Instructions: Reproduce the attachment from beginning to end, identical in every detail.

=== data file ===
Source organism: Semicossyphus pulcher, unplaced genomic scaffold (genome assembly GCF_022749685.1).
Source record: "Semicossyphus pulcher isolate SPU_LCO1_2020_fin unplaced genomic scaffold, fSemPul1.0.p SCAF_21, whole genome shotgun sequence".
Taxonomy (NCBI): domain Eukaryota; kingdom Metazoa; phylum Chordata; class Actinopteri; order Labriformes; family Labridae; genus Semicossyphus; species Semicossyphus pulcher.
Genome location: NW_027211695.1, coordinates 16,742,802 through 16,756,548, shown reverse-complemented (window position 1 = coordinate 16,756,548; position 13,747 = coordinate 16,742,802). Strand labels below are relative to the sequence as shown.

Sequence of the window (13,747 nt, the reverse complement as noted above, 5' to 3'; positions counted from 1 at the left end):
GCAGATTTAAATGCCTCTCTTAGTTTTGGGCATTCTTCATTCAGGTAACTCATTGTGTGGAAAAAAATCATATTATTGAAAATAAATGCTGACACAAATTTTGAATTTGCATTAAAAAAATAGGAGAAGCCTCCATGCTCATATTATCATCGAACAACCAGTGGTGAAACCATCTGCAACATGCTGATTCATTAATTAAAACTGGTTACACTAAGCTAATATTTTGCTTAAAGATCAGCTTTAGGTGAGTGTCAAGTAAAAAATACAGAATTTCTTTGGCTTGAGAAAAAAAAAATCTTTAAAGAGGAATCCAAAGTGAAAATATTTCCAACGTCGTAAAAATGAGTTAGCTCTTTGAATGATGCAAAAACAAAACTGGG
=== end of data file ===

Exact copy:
Source organism: Semicossyphus pulcher, unplaced genomic scaffold (genome assembly GCF_022749685.1).
Source record: "Semicossyphus pulcher isolate SPU_LCO1_2020_fin unplaced genomic scaffold, fSemPul1.0.p SCAF_21, whole genome shotgun sequence".
Taxonomy (NCBI): domain Eukaryota; kingdom Metazoa; phylum Chordata; class Actinopteri; order Labriformes; family Labridae; genus Semicossyphus; species Semicossyphus pulcher.
Genome location: NW_027211695.1, coordinates 16,742,802 through 16,756,548, shown reverse-complemented (window position 1 = coordinate 16,756,548; position 13,747 = coordinate 16,742,802). Strand labels below are relative to the sequence as shown.

Sequence of the window (13,747 nt, the reverse complement as noted above, 5' to 3'; positions counted from 1 at the left end):
GCAGATTTAAATGCCTCTCTTAGTTTTGGGCATTCTTCATTCAGGTAACTCATTGTGTGGAAAAAAATCATATTATTGAAAATAAATGCTGACACAAATTTTGAATTTGCATTAAAAAAATAGGAGAAGCCTCCATGCTCATATTATCATCGAACAACCAGTGGTGAAACCATCTGCAACATGCTGATTCATTAATTAAAACTGGTTACACTAAGCTAATATTTTGCTTAAAGATCAGCTTTAGGTGAGTGTCAAGTAAAAAATACAGAATTTCTTTGGCTTGAGAAAAAAAAAATCTTTAAAGAGGAATCCAAAGTGAAAATATTTCCAACGTCGTAAAAATGAGTTAGCTCTTTGAATGATGCAAAAACAAAACTGGG